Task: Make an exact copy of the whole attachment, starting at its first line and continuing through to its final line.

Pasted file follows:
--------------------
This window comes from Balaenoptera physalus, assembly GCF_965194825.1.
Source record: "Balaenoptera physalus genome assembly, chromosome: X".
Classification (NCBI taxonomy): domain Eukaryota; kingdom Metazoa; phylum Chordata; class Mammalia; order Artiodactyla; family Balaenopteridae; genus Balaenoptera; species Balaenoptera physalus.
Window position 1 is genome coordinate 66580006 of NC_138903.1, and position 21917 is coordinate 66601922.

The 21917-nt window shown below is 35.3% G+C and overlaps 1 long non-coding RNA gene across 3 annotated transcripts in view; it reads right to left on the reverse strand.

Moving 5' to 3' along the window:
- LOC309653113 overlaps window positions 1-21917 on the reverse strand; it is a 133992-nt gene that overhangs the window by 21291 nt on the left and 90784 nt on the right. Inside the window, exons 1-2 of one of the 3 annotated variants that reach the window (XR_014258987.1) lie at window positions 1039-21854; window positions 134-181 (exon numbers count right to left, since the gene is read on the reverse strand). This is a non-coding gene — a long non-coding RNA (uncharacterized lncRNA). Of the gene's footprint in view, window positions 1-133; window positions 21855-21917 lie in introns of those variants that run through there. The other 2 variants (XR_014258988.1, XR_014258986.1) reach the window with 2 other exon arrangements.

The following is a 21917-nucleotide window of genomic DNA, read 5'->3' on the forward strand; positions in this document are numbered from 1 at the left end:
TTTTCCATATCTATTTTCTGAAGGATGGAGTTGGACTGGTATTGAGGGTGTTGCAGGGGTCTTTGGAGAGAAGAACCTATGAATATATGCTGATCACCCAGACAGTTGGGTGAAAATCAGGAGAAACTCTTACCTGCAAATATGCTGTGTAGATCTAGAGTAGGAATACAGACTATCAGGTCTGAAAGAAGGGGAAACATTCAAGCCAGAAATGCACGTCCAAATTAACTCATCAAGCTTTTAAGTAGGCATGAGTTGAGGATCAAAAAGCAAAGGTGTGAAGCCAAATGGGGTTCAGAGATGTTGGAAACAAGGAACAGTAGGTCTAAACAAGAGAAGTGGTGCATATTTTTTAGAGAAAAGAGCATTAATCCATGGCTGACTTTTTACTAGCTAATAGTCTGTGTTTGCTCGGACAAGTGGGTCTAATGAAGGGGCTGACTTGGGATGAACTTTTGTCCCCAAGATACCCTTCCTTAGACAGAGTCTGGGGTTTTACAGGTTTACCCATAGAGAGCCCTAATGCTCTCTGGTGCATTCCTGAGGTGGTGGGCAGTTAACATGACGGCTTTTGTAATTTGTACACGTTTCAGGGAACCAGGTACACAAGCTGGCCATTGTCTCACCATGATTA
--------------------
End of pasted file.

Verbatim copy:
This window comes from Balaenoptera physalus, assembly GCF_965194825.1.
Source record: "Balaenoptera physalus genome assembly, chromosome: X".
Classification (NCBI taxonomy): domain Eukaryota; kingdom Metazoa; phylum Chordata; class Mammalia; order Artiodactyla; family Balaenopteridae; genus Balaenoptera; species Balaenoptera physalus.
Window position 1 is genome coordinate 66580006 of NC_138903.1, and position 21917 is coordinate 66601922.

The 21917-nt window shown below is 35.3% G+C and overlaps 1 long non-coding RNA gene across 3 annotated transcripts in view; it reads right to left on the reverse strand.

Moving 5' to 3' along the window:
- LOC309653113 overlaps window positions 1-21917 on the reverse strand; it is a 133992-nt gene that overhangs the window by 21291 nt on the left and 90784 nt on the right. Inside the window, exons 1-2 of one of the 3 annotated variants that reach the window (XR_014258987.1) lie at window positions 1039-21854; window positions 134-181 (exon numbers count right to left, since the gene is read on the reverse strand). This is a non-coding gene — a long non-coding RNA (uncharacterized lncRNA). Of the gene's footprint in view, window positions 1-133; window positions 21855-21917 lie in introns of those variants that run through there. The other 2 variants (XR_014258988.1, XR_014258986.1) reach the window with 2 other exon arrangements.

The following is a 21917-nucleotide window of genomic DNA, read 5'->3' on the forward strand; positions in this document are numbered from 1 at the left end:
TTTTCCATATCTATTTTCTGAAGGATGGAGTTGGACTGGTATTGAGGGTGTTGCAGGGGTCTTTGGAGAGAAGAACCTATGAATATATGCTGATCACCCAGACAGTTGGGTGAAAATCAGGAGAAACTCTTACCTGCAAATATGCTGTGTAGATCTAGAGTAGGAATACAGACTATCAGGTCTGAAAGAAGGGGAAACATTCAAGCCAGAAATGCACGTCCAAATTAACTCATCAAGCTTTTAAGTAGGCATGAGTTGAGGATCAAAAAGCAAAGGTGTGAAGCCAAATGGGGTTCAGAGATGTTGGAAACAAGGAACAGTAGGTCTAAACAAGAGAAGTGGTGCATATTTTTTAGAGAAAAGAGCATTAATCCATGGCTGACTTTTTACTAGCTAATAGTCTGTGTTTGCTCGGACAAGTGGGTCTAATGAAGGGGCTGACTTGGGATGAACTTTTGTCCCCAAGATACCCTTCCTTAGACAGAGTCTGGGGTTTTACAGGTTTACCCATAGAGAGCCCTAATGCTCTCTGGTGCATTCCTGAGGTGGTGGGCAGTTAACATGACGGCTTTTGTAATTTGTACACGTTTCAGGGAACCAGGTACACAAGCTGGCCATTGTCTCACCATGATTA